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Penn Medicine and the Day in the Life Project: A Lesson in Scale

IMG_8896As a Digital Communications Editor, much — if not all — ofmy typical day is spent behind a keyboard in a regular office separate from ourclinical facilities. For someone who is relatively new to Penn Medicine, thiscan create issues of scale. You’re told from the very beginning that theUniversity of Pennsylvania Health System (UPHS) is huge, but with no realreference point to hold that statement against, it may lose some of its impact.

With that in mind, I approached this year’s Day in the Life project withenthusiasm. Along with Kim Menard — whohandled the mammoth tasks of scheduling and ensuring I didn’t get lost — Ispent Nov. 14 taking hundreds of pictures around the Hospital of the Universityof Pennsylvania (HUP) and Perelman Center for Advanced Medicine.

Truly, there is no better crash course in learning the scaleof just one part of UPHS than wandering the entirety of HUP and the PerelmanCenter for Advanced Medicine over the span of a day. It is, simply put, aself-contained world. Hundreds of patients, thousands of employees, a helipad,a room-dominating pill-picker robot, a fascinatingly massive proton therapymachine that looks straight out of science fiction, a chapel, a cafeteria, arelaxation center … the list could run the length of this blog, easily.

Oh, and dogs. There were dogs.

IMG_8648The day started, fittingly, with an introduction to the veryfirst baby born at HUP on Nov. 14. He was only about two hours old, so ourvisit with him was brief. He’s one of approximately 4,400 babies that will beborn at HUP this year.

Not too long after that, we got to tag along with HUP’sPups, a volunteer group of therapy dogs that come to the hospital and visitpatients. At first it can be startling to see these dogs in a hospital setting,but you only need to see the joy these animals bring to patients once beforeyou understand their worth in the recovery process.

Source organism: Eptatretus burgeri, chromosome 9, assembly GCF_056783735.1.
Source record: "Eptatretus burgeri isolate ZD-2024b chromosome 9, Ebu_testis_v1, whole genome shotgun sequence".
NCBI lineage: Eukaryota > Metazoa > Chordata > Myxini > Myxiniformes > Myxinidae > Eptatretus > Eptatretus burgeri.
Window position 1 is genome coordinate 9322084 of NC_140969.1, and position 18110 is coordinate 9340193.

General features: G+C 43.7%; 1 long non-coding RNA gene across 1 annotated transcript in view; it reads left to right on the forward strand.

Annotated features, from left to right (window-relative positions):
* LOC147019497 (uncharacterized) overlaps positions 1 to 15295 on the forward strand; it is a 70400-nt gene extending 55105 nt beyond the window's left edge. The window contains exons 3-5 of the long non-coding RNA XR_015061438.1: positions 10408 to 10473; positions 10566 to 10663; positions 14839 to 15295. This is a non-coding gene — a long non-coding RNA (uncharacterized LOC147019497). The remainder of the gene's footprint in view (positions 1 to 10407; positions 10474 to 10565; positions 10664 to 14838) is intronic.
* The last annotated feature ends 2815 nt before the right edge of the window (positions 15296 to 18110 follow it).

From there it was up to the helipad on HUP’s roof, where wegot to see a perfect view of the Philadelphia skyline — and, more importantly,PennStar in action. PennStar’s fleet of six helicopters makes around 2,500flights a year, serving a massive chunk of the eastern Pennsylvania/New Jerseyregion.

From the roof it was back down to ground level, where wewere introduced to a state-of-the-art pill picking and dispensing robot. Therobot is gigantic, taking up the majority of a large room. Paul Miranda, RPh, MBA,associate director of Pharmacy, toldHUPdate earlier this year that the robot can handle more than 5,000 lineitems and process 53,280 doses per hour.

IMG_8880Later in the afternoon, I had the opportunity to visit thehospital chapel. Though the chapel doesn’t cater to any one religionspecifically, but it does offer the one thing that can occasionally seem almostimpossible to find in a busy hospital setting: peace and tranquility. Thebustling world outside fades away in this space; it becomes easy to forgetthere are physicians, patients, staff and visitors walking the hall onlyfifteen feet away.

The chapel trip was a prelude to my visit with the hospitalchaplains, a soft-spoken group on call within the hospital 24/7. Together theywork to bring peace of mind to patients from all walks of life, helping othersthrough the emotional highs and lows inherent to any given day in a hospitalsetting.

IMG_8924As night fell, our final visit of the day was with a braintumor support group. Patients, survivors, family and friends convened in aquiet room to discuss their experiences. Each extremely personal accountoffered a new perspective on illness and what it can mean not only to thepatient but also to his or her family and friends. For some, the battle hadalready been long and arduous. For others, it was only just beginning. Thoughthe circumstances that brought them together were unfortunate and sometimestragic, the group’s embrace of this shared experience enabled them to provide acomfort that may have been hard to find elsewhere.

It was a powerful and sobering way to finish what had beenan extraordinarily busy day.

There are more than 20,000 employees with Penn Medicine. Forany Day in the Life project to fully encompass their efforts, each of thoseemployees would have to tell their story. I feel privileged to have had abackstage pass to just a handful of them.

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